While Dr. Michael Rao, VCU President, boasts in public speeches about the university’s commitment to diversity and equity, and refers to VCU as “the place to achieve the American dream,” police with VCU printed boldly across their uniforms gear up to add to the patrolling of Black Richmond neighborhoods. One year ago, VCU graduate #MarcusDavidPeters was murdered by RPD, and most recently we had an unnamed Richmond Police Officer threaten Albert Hill middle school students (the officer still refuses to publicly apologize). Meanwhile, this is how Richmond leaders such as Dr. Rao and Mayor Stoney take action to uplift and center the communities they claim to represent — by increasing the number of police in those communities.

A student movement called No Policing in Mental Health wants VCU to replace police officers with mental health clinicians when doing wellness checks on students. When VCUPD Chief John Venuti was asked what qualifies the officers to attempt to interact with individuals going through a mental health crisis, he stated that VCUPD utilizes the same Crisis Intervention Training that RPD officers use. Michael Nyantaki, the Richmond officer who shot and killed #MarcusDavidPeters, was also trained in CIT. On May 14, 2018, even after Officer Nyantakyi acknowledged that he was monitoring someone undergoing a crisis, he still proceeded to escalate the interaction, leading to him killing #MarcusDavidPeters.

When RPD Chief Durham referred to CIT, he stated, “We give 40 hours, and people expect us to get it right,” implying that even he sees the training as inadequate for his team. After the shooting of #MarcusDavidPeters, local community organizers were promised a meeting with Mayor Stoney and Chief Durham about crisis approaches with Richmonders. A year later, this meeting has yet to happen. Whether or not you agree with the RPD’s justification of the shooting, we should all acknowledge that CIT failed that day. And as a city, we should focus on the urgency of getting it right.

In the last month, RVA City Council has heard several examples of the way Richmond loves to speak in terms of “equity” for the city, so I feel it’s important to define what seems to be the word of our time. According to Race Forward, “Equity means fairness and justice, and focuses on outcomes that are most appropriate for a given group, recognizing different challenges, needs, and histories. It is distinct from diversity, which can simply mean variety (the presence of individuals with various identities). It is also not equality, or “same treatment,” which doesn’t take differing needs or disparate outcomes into account. Systemic equity involves a robust system and dynamic process consciously designed to create, support, and sustain social justice. See Racial Justice.”

Yet when it comes to policing, our Richmond City Council and City Administration are silently violent, neglecting to apply the same equitable lens many of the individuals involved claim to champion. So let’s take the advice of Race Forward and also refer to the definition of Racial Justice: “The systematic fair treatment of people of all races, resulting in equitable opportunities and outcomes for all. Racial justice — or racial equity — goes beyond “anti-racism.” It is not just the absence of discrimination and inequities, but also the presence of deliberate systems and supports to achieve and sustain racial equity through proactive and preventative measures.”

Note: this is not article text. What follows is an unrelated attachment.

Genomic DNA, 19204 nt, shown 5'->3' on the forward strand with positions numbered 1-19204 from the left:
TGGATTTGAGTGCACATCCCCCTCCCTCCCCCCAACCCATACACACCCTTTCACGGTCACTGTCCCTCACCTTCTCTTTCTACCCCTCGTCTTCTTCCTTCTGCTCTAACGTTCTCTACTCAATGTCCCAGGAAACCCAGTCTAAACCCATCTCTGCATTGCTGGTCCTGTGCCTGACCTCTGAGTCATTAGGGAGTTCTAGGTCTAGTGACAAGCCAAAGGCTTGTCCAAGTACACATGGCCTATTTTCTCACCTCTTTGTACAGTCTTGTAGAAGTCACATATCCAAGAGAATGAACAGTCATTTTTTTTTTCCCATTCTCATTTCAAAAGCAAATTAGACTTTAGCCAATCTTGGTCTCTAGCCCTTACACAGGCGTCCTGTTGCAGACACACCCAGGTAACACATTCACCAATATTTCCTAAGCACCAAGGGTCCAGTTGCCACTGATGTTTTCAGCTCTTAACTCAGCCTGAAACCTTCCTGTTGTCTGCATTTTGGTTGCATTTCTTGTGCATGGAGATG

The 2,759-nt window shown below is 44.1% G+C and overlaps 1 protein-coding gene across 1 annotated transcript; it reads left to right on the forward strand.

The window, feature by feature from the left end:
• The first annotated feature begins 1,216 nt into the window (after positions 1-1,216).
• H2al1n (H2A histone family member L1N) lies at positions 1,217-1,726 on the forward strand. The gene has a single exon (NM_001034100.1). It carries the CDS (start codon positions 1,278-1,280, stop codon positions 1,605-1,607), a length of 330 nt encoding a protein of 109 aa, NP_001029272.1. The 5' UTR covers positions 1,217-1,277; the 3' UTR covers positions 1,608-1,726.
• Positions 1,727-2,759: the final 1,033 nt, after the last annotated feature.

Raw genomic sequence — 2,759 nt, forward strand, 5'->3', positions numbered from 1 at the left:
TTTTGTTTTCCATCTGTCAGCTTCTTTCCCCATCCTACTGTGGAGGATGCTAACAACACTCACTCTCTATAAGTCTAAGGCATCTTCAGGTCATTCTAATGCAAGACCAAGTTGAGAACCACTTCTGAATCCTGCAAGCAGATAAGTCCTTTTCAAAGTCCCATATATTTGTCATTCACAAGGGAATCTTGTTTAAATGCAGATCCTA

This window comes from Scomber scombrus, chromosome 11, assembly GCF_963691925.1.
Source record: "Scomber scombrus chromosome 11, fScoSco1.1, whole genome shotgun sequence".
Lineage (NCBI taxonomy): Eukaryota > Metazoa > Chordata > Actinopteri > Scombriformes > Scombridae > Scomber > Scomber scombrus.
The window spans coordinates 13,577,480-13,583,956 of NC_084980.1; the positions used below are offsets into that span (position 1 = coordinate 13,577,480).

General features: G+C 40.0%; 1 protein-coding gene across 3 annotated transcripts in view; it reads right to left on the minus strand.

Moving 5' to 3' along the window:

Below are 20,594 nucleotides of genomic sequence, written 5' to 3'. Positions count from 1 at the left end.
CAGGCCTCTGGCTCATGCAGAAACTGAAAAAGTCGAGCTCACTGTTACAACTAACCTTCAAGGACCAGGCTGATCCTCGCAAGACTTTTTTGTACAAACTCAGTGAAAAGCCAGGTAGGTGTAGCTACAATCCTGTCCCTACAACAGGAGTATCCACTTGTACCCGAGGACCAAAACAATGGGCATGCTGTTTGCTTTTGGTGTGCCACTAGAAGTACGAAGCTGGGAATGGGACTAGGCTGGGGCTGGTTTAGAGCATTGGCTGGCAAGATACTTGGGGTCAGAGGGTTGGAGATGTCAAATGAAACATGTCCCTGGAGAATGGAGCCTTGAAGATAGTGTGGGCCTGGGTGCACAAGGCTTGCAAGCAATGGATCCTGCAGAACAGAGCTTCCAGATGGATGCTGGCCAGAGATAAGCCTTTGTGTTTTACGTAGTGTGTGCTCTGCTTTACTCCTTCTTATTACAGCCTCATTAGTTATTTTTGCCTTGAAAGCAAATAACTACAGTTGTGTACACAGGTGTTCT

Preventative measure require deliberate behavior. In the former capital of the confederacy, still a minority-majority city, resisting police transparency is simply an act of denying the racial inequities. The city acknowledges that living in Westover Hills neighborhood predicts a Richmonder lives 20 years longer on average than a Richmonder living in Gilpin Court. Imagine what this same map would show about rates of entry into the criminal justice system. What does over-policing do to a Richmonder’s life expectancy when it is already the lowest in the city? Rather than avoiding the uncomfortable conversation of a community-informed RPD system transformation, we should commit to focusing on removing the white hood of Richmond’s past for an equitable lens into our future.

Note: Op-Eds are contributions from guest writers and do not reflect RVA Magazine editorial policy.

Written by Chelsea Higgs Wise with Monica Kelley and Nathan Land. Top Photo: RVA Mag file photo by Landon Shroder

Chelsea Higgs Wise

Chelsea Higgs Wise

Chelsea Higgs Wise is a social worker and intercultural communicator who specializes in connecting underserved and misrepresented communities to policymakers to advocate against racism and misogyny. As an activist who helps evolve narratives and policies, Chelsea has been an instrumental voice in numerous campaigns and was recently highlighted on the PBS News Hour as a community change-agent. Chelsea values genuine connection, authentic relationships, and meaningful impact. Ask her about how she’s recently worked with some of the coolest people in Richmond on feminine hygiene drives, diversity education summits and leadership initiatives for young adults.